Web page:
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Debt, boom, bust: a theory of Minsky-Veblen cycles

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  • Jakob Kapeller
  • Bernhard Schütz

Abstract

This article reflects on the economic development leading to the recent crisis and interprets this development as a series of events within a Minsky-Veblen cycle. To illustrate this claim we introduce conspicuous consumption concerns, as described by Veblen, into a stock-flow-consistent post Keynesian model and demonstrate that, under these conditions, a decrease in income equality leads to a corresponding increase in debt-financed consumption demand. Here Minskian dynamics come into play: if perceived economic stability causes banks' margins of safety to decrease sufficiently, increased credit demand is accommodated by credit supply giving rise to a debt-financed consumption boom. As the solvency of households decreases and interest rates move up, banks reduce lending, triggering household bankruptcies and, finally, a recession. What follows is a stable period of consolidation, where past debts are repaid, financial stability is regained and conspicuous consumption motives may gradually take over again. We illustrate this approach to the current crisis and its explanatory validity by extending our stock-flow-consistent model into a dynamic simulation.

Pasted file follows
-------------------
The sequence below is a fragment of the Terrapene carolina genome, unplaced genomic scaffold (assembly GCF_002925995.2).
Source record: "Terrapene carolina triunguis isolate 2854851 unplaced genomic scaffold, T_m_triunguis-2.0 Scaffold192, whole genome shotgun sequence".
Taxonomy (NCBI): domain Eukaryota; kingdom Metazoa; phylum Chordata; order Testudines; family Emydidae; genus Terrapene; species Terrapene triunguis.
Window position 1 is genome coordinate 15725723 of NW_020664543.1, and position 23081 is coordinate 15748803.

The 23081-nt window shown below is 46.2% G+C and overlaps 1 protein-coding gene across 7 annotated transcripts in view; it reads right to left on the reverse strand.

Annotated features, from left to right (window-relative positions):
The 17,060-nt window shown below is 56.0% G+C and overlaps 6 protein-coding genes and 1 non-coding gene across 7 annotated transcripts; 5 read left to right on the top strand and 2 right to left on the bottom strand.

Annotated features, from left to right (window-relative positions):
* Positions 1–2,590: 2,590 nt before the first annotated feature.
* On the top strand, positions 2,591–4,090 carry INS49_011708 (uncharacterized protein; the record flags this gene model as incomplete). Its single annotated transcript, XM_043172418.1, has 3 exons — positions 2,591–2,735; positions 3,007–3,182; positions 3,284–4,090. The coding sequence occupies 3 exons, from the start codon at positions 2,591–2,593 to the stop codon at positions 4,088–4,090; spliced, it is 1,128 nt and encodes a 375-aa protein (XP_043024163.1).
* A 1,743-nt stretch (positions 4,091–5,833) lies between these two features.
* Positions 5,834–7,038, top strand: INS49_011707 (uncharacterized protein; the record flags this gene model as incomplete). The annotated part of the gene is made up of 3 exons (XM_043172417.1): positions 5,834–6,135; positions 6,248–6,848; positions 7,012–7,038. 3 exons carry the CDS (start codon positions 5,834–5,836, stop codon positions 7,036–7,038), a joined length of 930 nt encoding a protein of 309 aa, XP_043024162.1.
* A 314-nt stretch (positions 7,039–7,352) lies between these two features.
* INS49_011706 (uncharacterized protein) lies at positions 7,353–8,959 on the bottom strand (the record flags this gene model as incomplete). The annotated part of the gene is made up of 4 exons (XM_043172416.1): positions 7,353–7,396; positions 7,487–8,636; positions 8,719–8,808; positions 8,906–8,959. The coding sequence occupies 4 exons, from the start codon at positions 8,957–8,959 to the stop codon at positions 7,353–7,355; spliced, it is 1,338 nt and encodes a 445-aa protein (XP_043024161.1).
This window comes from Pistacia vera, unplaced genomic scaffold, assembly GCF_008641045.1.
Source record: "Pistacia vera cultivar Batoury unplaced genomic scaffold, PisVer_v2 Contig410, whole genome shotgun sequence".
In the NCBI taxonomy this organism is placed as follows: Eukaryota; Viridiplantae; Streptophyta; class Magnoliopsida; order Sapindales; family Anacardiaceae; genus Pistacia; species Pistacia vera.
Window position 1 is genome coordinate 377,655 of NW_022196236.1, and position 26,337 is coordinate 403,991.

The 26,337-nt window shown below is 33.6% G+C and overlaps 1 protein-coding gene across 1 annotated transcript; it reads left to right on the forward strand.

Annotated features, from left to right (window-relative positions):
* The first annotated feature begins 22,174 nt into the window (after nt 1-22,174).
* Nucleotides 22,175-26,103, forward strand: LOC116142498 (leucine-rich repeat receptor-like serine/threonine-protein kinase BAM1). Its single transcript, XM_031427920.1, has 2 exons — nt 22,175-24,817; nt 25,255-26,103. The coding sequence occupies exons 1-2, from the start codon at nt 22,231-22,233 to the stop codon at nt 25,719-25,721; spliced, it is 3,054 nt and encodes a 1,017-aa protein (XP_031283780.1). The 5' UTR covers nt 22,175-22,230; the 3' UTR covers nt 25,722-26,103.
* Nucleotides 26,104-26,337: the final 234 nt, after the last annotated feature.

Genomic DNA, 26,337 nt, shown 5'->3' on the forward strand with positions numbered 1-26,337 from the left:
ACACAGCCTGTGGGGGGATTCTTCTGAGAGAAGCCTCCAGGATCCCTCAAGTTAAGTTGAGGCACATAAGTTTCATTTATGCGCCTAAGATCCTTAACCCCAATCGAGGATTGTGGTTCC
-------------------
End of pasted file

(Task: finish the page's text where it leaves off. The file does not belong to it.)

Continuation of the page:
Suggested Citation

  • Jakob Kapeller & Bernhard Schütz, 2014. "Debt, boom, bust: a theory of Minsky-Veblen cycles," Journal of Post Keynesian Economics, Taylor & Francis Journals, vol. 36(4), pages 781-814.
  • Handle: RePEc:mes:postke:v:36:y:2014:i:4:p:781-814
    DOI: 10.2753/PKE0160-3477360409
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    Cited by:

    1. Claudius Gräbner & Philipp Heimberger & Jakob Kapeller & Bernhard Schütz, 2017. "Is Europe disintegrating? Macroeconomic divergence, structural polarization, trade and fragility," Economics working papers 2017-15, Department of Economics, Johannes Kepler University Linz, Austria.